“Today you are you. That is truer than true. There is no one alive more youer than you.”
That comes from Happy Birthday To You, one of the myriad of books in the catalog of Dr. Seuss masterpieces that decorate many a bookshelf and have influenced any number of childhood, and foster a creativity across all ages.
And today, March 2, 2017 marks the 113th birthday of Dr. Seuss, or Theodore Geisel, as he was born.
You look quite terrific for one hundred thirteen,
the lessons from you, we still every day glean.
These days, it’s hard to think of a time before Seussian rhyming and characters like the Grinch and the Cat in the Hat weren’t part of our everyday culture. Words like Nook, and Grinch have become a part of our lexicon.
There is so much that could be talked about personally about Geisel, who was born to German immigrants in Springfield, Massachusetts. He experienced quite the share of discrimination and hate as a child as Americans fought Germany in the era of The Great War, now known as World War I. He lived on Mulberry Street, and it’s been said that on walks with his older sister, other children would throw bricks at them, spout hateful threats and call them names due to their heritage. It’s said he was the final scout in line to receive a medal when Theodore Roosevelt came to town, but by the time it was his turn, he received no medal but a lecture from Roosevelt. Some historians theorize that anti-German people within the town tampered with the medal count that day and believe that incident teamed with the screaming lecture from TR may have led to the classic Horton Hears a Who Line “a person’s a person, no matter how small.”
Throughout many, if not all of his tales, Geisel seems to have a common theme that resonates no matter our age – fairness, justice for what’s right, doing the right thing, and celebrating the differences among all of us.
Whether it’s Horton in Horton Hears a Who, trying to save the Whos that are on the head of the flower despite the other creatures of the jungle making life downright miserable and tortuous for him, the Sneetches learning that just because some have stars on their bellies and some do not does not mean that they’re truly any different from each other and can get along, or the importance of opening our eyes to what is around us and seeking out knowledge to better understand people, places and our shared world in I Can Read with My Eyes Shut, it’s all about learning to better understand each other.
So many of these books that we read as children, we now read to our own kids. A well-preserved copy of One Fish, Two Fish, Red Fish, Blue Fish of mine now sits on my son’s bookshelf amid other classic Seuss outings as well as some newer editions by new authors influenced by his trademark style. Most notable of these newer entries is The Cat in the Hat Learning Library series, which our son adores, each book engaging young minds as the Cat and his rhymes teach about everything from bugs, to space, to money, or animals.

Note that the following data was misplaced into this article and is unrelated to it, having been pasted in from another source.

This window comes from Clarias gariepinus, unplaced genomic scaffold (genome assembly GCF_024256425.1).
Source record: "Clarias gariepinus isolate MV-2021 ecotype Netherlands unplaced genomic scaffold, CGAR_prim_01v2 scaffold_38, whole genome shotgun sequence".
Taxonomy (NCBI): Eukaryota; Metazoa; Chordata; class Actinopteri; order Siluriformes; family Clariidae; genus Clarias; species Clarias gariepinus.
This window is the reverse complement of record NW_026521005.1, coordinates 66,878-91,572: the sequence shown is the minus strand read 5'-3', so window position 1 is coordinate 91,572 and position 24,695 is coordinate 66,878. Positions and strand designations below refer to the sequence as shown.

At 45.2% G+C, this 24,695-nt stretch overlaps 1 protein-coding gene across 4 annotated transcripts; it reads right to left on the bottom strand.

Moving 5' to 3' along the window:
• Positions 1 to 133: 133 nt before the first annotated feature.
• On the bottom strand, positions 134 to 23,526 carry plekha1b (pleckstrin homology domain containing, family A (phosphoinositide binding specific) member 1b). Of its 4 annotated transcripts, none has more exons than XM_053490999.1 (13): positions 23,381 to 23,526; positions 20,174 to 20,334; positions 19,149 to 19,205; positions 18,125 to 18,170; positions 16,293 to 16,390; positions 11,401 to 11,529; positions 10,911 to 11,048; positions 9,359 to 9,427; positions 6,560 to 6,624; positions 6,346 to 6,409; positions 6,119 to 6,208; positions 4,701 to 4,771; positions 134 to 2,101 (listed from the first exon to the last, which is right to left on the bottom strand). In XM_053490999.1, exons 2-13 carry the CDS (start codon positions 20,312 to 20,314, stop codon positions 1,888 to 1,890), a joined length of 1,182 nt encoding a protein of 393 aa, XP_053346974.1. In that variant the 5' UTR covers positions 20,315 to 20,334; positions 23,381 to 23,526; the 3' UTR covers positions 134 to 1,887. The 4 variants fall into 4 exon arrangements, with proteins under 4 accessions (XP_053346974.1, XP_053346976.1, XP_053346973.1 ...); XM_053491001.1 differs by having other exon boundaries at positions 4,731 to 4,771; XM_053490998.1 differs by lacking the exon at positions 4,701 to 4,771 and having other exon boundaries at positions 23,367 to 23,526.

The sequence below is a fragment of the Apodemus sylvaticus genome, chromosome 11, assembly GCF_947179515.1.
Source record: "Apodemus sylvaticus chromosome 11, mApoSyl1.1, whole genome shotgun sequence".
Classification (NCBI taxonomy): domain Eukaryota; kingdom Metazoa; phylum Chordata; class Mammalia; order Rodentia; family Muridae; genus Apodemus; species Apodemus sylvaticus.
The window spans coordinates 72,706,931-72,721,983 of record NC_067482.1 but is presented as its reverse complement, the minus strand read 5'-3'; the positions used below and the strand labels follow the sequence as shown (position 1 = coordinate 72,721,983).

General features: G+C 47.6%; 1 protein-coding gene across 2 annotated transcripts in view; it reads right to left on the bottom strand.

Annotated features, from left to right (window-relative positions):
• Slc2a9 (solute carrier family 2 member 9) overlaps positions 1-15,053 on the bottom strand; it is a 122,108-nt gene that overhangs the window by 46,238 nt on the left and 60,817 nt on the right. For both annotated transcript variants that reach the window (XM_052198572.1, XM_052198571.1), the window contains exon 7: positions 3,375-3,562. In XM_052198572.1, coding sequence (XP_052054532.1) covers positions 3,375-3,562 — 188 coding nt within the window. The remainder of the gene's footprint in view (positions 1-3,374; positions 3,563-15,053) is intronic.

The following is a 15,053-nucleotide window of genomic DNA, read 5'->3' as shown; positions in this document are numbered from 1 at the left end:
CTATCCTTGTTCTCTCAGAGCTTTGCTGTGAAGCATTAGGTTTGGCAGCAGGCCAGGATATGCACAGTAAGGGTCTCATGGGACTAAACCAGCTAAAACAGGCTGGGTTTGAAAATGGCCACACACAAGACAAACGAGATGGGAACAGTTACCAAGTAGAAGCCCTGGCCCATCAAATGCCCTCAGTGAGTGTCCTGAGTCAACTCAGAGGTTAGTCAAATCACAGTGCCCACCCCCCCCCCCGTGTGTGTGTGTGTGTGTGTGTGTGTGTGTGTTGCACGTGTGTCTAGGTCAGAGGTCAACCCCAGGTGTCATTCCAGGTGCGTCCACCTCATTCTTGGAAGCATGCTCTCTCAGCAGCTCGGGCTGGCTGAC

One of the running gags between my son and I are to suddenly take our conversations into rhyming territory, going back and forth, sometimes to a point where he ends up making up his own Seussian type words just to keep the rhyme going.
And while it’s all in good fun, it’s even better to know that some researchers say there’s more than just the silliness behind Dr. Seuss’ rhymes.
“The words that he made up are fun for children — they see the cleverness behind the word construct and the meaning of the word,” said Ann Neely, a professor of children’s literature at Vanderbilt University’s Peabody College in Nashville, Tennessee told Live Science in 2015.
It is true that some parents have concerns about the silly, made-up Seussian words, that it could lead to confusion in children, but Neely goes on to say that all that nonsensical jumble actually helps children on the path to reading, raising their awareness of the sounds that letters make.
“The words that he made up were often funny, and it helps children with their literacy skills later on as they’re learning to read if they’ve heard how language can be played with,” Neely also told Live Science.
She added that the predictable rhythm of the sentences also could play a large role in teaching children to read.
“That gave children confidence in their own reading ability,” Neely said. “In some ways, it’s like Mother Goose rhymes, in that when we say, ‘Oh, he’s like Humpty Dumpty,’ we know that it’s because ‘all the king’s horses and all the king’s men couldn’t put Humpty together again.'”
Theodore Geisel or Dr. Seuss leaves a legacy that still carries on generation after generation, and as I say, it’s hard to imagine a world without his imagination, his doodles, his rhyme, and his wonderful way to make us all think about the world we share.
“Shout loud, I am lucky to be what I am! Thank goodness I’m not just a clam or a ham! Or a dusty old jar of gooseberry ham!”
What’s your favorite Seussian tale?
Some time back I publicly gushed about what I normally gush about to any parent who will listen – my love of the PBS Kids series Odd Squad.